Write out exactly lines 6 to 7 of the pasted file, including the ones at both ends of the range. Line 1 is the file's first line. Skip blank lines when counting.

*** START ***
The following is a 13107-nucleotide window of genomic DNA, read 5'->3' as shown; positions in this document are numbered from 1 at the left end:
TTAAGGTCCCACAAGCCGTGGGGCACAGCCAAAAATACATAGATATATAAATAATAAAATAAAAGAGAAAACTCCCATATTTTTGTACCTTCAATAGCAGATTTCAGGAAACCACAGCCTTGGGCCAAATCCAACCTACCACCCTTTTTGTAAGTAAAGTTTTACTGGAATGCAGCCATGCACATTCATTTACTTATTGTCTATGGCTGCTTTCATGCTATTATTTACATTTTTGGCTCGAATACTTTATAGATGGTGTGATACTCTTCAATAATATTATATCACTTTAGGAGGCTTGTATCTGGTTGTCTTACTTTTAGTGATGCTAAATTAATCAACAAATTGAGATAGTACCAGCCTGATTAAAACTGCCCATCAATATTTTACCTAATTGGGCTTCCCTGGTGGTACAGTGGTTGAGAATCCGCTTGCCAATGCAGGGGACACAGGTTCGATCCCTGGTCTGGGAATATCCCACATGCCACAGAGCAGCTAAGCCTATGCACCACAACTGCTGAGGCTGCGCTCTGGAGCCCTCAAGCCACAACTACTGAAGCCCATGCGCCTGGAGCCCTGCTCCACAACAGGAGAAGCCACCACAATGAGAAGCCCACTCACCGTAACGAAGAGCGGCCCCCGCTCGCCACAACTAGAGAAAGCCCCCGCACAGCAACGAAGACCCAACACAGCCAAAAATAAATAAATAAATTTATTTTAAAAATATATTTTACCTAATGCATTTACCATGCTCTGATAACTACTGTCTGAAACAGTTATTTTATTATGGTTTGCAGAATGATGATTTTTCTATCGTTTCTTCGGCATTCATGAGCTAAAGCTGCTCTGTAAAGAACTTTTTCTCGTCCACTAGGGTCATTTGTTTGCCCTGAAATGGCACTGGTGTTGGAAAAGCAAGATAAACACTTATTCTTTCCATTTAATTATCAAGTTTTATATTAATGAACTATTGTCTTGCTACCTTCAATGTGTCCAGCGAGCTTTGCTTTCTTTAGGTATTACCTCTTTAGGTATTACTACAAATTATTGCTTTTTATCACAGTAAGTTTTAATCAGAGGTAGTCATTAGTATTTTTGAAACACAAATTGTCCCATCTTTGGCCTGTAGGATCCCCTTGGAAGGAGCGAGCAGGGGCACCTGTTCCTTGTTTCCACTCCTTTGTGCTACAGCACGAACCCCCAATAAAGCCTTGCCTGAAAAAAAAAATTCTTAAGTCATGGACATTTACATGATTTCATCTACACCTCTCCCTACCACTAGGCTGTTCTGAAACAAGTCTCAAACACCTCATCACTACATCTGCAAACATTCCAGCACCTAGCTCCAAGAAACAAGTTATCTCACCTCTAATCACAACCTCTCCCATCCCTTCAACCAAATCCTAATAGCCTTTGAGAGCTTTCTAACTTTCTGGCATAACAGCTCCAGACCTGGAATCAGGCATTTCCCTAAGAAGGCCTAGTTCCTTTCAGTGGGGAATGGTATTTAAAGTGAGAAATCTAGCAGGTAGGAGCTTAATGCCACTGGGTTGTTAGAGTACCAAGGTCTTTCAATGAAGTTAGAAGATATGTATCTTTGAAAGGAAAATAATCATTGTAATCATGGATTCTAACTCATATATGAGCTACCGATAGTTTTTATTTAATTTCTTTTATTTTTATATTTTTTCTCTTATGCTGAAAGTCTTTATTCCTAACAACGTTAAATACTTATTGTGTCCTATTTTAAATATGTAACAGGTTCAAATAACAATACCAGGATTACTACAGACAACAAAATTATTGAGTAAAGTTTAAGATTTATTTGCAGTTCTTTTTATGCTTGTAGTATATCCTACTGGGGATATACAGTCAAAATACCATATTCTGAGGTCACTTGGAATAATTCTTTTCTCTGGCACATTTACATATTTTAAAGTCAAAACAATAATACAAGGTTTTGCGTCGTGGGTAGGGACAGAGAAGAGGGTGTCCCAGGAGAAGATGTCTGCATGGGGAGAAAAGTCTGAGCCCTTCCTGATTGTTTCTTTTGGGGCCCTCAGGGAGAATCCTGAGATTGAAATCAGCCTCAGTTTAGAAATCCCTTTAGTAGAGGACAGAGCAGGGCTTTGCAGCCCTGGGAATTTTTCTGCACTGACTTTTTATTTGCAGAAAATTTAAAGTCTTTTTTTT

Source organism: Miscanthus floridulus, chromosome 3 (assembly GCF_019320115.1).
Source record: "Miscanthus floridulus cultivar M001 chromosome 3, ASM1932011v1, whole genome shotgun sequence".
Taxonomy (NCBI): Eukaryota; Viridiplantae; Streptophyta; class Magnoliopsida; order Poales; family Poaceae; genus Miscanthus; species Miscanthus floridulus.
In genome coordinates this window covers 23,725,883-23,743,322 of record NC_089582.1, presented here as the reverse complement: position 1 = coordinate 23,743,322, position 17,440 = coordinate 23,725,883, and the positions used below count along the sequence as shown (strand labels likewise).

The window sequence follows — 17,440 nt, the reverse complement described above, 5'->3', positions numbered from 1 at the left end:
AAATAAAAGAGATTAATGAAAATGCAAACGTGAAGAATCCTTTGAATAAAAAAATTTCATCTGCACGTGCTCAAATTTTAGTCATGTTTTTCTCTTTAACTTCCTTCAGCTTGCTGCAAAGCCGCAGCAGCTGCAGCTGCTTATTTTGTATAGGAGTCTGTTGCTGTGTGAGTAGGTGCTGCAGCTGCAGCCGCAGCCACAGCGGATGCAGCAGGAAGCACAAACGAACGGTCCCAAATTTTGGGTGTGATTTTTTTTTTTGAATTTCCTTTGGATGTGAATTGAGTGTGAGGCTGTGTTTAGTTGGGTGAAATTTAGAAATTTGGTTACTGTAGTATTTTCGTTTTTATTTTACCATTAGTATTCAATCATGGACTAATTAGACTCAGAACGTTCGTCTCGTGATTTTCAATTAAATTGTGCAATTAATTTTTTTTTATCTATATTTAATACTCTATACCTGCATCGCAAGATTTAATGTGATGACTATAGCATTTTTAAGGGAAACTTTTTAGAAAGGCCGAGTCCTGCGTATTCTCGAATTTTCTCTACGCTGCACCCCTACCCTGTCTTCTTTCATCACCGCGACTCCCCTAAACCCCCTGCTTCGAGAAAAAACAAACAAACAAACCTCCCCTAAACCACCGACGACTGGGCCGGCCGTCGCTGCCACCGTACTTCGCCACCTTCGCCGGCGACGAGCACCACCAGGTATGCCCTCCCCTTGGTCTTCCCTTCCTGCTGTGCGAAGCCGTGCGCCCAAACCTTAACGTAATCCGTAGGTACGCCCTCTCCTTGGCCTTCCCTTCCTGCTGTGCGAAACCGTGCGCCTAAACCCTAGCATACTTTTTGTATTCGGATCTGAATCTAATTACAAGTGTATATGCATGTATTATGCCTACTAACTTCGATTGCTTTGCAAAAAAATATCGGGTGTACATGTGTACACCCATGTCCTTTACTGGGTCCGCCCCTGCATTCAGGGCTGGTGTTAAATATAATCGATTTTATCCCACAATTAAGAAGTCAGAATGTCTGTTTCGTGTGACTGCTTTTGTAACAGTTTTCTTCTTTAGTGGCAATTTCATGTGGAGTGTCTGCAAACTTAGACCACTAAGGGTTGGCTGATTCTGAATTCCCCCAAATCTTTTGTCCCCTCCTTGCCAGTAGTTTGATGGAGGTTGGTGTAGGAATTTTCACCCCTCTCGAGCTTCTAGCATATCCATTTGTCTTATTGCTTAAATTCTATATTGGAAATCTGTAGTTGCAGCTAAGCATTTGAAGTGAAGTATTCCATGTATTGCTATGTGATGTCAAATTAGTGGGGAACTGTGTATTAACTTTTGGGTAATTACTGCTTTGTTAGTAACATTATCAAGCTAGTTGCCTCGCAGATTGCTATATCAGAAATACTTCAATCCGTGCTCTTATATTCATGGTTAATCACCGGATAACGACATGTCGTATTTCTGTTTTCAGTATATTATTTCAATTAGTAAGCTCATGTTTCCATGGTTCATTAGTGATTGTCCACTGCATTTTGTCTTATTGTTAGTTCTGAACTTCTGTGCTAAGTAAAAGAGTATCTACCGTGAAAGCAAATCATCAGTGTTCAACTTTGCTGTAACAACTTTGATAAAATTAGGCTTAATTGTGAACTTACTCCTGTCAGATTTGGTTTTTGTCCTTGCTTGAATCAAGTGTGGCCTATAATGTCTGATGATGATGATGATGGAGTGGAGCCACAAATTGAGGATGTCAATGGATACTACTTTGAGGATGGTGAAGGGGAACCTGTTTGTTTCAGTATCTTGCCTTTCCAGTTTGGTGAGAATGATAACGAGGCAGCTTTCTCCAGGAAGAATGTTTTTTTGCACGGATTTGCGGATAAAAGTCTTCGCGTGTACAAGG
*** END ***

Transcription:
In genome coordinates this window covers 23,725,883-23,743,322 of record NC_089582.1, presented here as the reverse complement: position 1 = coordinate 23,743,322, position 17,440 = coordinate 23,725,883, and the positions used below count along the sequence as shown (strand labels likewise).

The window sequence follows — 17,440 nt, the reverse complement described above, 5'->3', positions numbered from 1 at the left end: